Flooding and severe weather has affected southern and central USA since 17 February, 2018 when rivers overflowed in parts of West Virginia and Ohio.
Further heavy rain last week increased river levels further in the Midwest, affecting Indiana, Michigan, Illinois and Wisconsin, as well as parts of southern Ontario, Canada.
From 23 February the flooding moved south, with flash flooding reported in Texas and Oklahoma.
More heavy rain and flooding occurred over the weekend, along with storms and strong winds. Flooding has now affected parts of Kentucky and Missouri, as well as wider areas of Illinois and Indiana. All four states have declared a state of emergency. Flooding has also affected Arkansas, where levels of the Ouachita River are above major flood stage.
Local media now report that at least 6 people have lost their lives as a result of flooding.
The National Weather Service said that “heavy rain that began last week and continued through the weekend has brought widespread flooding to a large swath of the central U.S., from the Gulf Coast to the Great Lakes. Numerous river systems will remain in flood stage well into the workweek. Another round of rainfall is forecast across the mid and lower Miss. Valley Tuesday into Wednesday which will exacerbate the ongoing river flood threat.”
As of 25 February, rivers were above flood stage at 315 locations, including 27 above major flood stage and 99 above moderate flood stage.
Flood watches and warnings stretched across multiple Midwest and southern states as of 25 February. The flood situation is likely to continued over the next few days, until 02 March 2018 at least, according to NWS / NOAA.
The Ohio River in Cincinnati has been above flood stage for several days. It is thought to have crested on Sunday 25 February at 60.53 feet. Levels are expected to fall over the coming days although further heavy rain over the weekend could complicate matters.
Flooding last week claimed 3 lives in the USA, one in Illinois, another in Michigan and a third in Oklahoma.
Over the weekend 24 to 25 February, 2 flood-related deaths were reported in Kentucky, in Union and Simpson Counties. A man is thought to have died after being swept away by flood water in Kalamazoo, Michigan on Sunday.
More weather-related deaths have been reported after a tornado in Adairville, Kentucky and strong winds in Arkansas.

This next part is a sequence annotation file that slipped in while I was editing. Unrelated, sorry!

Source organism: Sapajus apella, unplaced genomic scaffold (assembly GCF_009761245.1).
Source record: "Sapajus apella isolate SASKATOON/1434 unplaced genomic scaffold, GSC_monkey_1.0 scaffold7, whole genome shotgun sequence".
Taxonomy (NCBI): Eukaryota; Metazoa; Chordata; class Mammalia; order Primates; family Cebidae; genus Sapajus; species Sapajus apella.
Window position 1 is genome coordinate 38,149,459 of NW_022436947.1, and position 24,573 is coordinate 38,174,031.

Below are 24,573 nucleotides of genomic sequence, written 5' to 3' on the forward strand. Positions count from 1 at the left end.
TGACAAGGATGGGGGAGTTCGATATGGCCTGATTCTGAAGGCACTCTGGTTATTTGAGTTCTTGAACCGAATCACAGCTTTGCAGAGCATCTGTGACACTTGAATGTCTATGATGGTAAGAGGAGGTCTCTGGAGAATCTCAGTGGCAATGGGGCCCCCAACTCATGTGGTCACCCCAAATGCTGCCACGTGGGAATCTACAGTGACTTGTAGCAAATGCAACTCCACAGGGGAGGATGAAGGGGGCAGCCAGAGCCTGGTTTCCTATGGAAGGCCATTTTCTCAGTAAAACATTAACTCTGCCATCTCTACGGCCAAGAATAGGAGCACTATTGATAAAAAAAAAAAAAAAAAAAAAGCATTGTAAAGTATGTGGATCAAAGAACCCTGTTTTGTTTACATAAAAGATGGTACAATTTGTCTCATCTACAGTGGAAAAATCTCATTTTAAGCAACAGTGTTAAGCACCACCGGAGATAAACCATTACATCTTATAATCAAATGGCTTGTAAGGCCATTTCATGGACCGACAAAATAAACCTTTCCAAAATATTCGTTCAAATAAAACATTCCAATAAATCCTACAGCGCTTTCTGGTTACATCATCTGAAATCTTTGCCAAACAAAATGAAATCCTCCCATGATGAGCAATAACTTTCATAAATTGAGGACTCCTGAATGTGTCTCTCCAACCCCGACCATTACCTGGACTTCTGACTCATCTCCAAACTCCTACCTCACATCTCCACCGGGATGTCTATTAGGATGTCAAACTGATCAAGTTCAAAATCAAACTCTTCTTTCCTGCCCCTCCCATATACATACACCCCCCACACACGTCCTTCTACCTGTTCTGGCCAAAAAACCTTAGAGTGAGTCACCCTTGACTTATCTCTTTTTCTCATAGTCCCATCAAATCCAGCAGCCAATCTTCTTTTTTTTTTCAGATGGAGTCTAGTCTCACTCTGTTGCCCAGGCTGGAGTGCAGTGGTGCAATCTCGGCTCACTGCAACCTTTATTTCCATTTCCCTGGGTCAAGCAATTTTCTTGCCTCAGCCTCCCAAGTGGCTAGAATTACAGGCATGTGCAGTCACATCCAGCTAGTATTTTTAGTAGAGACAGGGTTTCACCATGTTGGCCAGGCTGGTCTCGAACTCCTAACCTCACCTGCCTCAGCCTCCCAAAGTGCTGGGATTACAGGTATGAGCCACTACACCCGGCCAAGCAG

States of Emergency
On Friday 23 February, Kentucky Governor Matt Bevin declared a statewide emergency in response to continued heavy rainfall events which have caused widespread flooding and damage to critical infrastructure across Kentucky.
Over the last few days, the governors of Missouri, Indiana and Illinois have all declared disaster emergencies.
Indiana Governor Eric J. Holcomb issued a disaster emergency on 24 February for 11 Indiana counties in response to widespread flooding and infrastructure damage caused by sustained heavy rainfall. The governor signed an executive order to include Carroll, Dearborn, Elkhart, Fulton, Lake, Marshall, Perry, St. Joseph, Starke, Switzerland and White counties.
Also on 24 February, Illinois Governor Bruce Rauner issued a state disaster proclamation for Iroquois, Kankakee and Vermilion counties that will ensure state support to communities that are battling floods caused by heavy rains earlier this week.
Governor Rauner toured flooded areas in the City of Watseka Thursday night and met with residents who have been evacuated from their homes.
“I am impressed with the strength of the those who have been forced out of their homes and the volunteers who make sure they have essential needs,” said Gov. Rauner. “We must continue to stand together during times of emergency and provide continued support and assistance as these communities fight the rising floodwaters.”
Governor Eric Greitens signed an executive order declaring a state of emergency in anticipation of storms and flooding in parts southern Missouri.
- Ouachita River at Camden, Arkansas – 40.9 feet